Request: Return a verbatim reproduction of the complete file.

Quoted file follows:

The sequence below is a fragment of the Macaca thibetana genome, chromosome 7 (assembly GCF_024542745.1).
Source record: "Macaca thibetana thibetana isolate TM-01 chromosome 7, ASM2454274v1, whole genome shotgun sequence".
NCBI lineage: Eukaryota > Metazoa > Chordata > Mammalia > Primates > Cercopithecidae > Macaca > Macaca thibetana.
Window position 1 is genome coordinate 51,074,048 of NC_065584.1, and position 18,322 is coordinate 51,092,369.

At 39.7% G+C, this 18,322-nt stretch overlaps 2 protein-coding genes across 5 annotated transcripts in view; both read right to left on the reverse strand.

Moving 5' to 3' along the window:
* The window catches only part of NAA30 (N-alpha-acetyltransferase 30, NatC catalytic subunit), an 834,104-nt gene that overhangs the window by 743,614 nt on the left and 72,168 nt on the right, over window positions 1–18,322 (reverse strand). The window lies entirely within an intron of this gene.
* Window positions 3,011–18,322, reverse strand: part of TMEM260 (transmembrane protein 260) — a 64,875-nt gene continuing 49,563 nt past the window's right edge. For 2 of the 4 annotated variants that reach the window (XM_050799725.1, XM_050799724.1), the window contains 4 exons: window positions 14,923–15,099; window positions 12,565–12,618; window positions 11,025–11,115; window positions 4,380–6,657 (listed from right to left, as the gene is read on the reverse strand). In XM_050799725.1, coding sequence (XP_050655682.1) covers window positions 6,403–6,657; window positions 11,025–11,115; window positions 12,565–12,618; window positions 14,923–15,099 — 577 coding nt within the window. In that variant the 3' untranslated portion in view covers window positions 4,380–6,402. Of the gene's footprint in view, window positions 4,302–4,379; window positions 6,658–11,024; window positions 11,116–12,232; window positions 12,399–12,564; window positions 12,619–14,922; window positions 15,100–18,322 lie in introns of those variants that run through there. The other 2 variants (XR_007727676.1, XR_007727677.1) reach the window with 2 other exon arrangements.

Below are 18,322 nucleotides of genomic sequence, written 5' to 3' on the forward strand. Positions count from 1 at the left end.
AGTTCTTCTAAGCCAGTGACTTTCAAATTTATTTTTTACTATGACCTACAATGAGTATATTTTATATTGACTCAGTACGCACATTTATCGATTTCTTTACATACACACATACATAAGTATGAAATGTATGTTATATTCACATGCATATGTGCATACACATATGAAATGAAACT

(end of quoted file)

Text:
The sequence below is a fragment of the Macaca thibetana genome, chromosome 7 (assembly GCF_024542745.1).
Source record: "Macaca thibetana thibetana isolate TM-01 chromosome 7, ASM2454274v1, whole genome shotgun sequence".
NCBI lineage: Eukaryota > Metazoa > Chordata > Mammalia > Primates > Cercopithecidae > Macaca > Macaca thibetana.
Window position 1 is genome coordinate 51,074,048 of NC_065584.1, and position 18,322 is coordinate 51,092,369.

At 39.7% G+C, this 18,322-nt stretch overlaps 2 protein-coding genes across 5 annotated transcripts in view; both read right to left on the reverse strand.

Moving 5' to 3' along the window:
* The window catches only part of NAA30 (N-alpha-acetyltransferase 30, NatC catalytic subunit), an 834,104-nt gene that overhangs the window by 743,614 nt on the left and 72,168 nt on the right, over window positions 1–18,322 (reverse strand). The window lies entirely within an intron of this gene.
* Window positions 3,011–18,322, reverse strand: part of TMEM260 (transmembrane protein 260) — a 64,875-nt gene continuing 49,563 nt past the window's right edge. For 2 of the 4 annotated variants that reach the window (XM_050799725.1, XM_050799724.1), the window contains 4 exons: window positions 14,923–15,099; window positions 12,565–12,618; window positions 11,025–11,115; window positions 4,380–6,657 (listed from right to left, as the gene is read on the reverse strand). In XM_050799725.1, coding sequence (XP_050655682.1) covers window positions 6,403–6,657; window positions 11,025–11,115; window positions 12,565–12,618; window positions 14,923–15,099 — 577 coding nt within the window. In that variant the 3' untranslated portion in view covers window positions 4,380–6,402. Of the gene's footprint in view, window positions 4,302–4,379; window positions 6,658–11,024; window positions 11,116–12,232; window positions 12,399–12,564; window positions 12,619–14,922; window positions 15,100–18,322 lie in introns of those variants that run through there. The other 2 variants (XR_007727676.1, XR_007727677.1) reach the window with 2 other exon arrangements.

Below are 18,322 nucleotides of genomic sequence, written 5' to 3' on the forward strand. Positions count from 1 at the left end.
AGTTCTTCTAAGCCAGTGACTTTCAAATTTATTTTTTACTATGACCTACAATGAGTATATTTTATATTGACTCAGTACGCACATTTATCGATTTCTTTACATACACACATACATAAGTATGAAATGTATGTTATATTCACATGCATATGTGCATACACATATGAAATGAAACT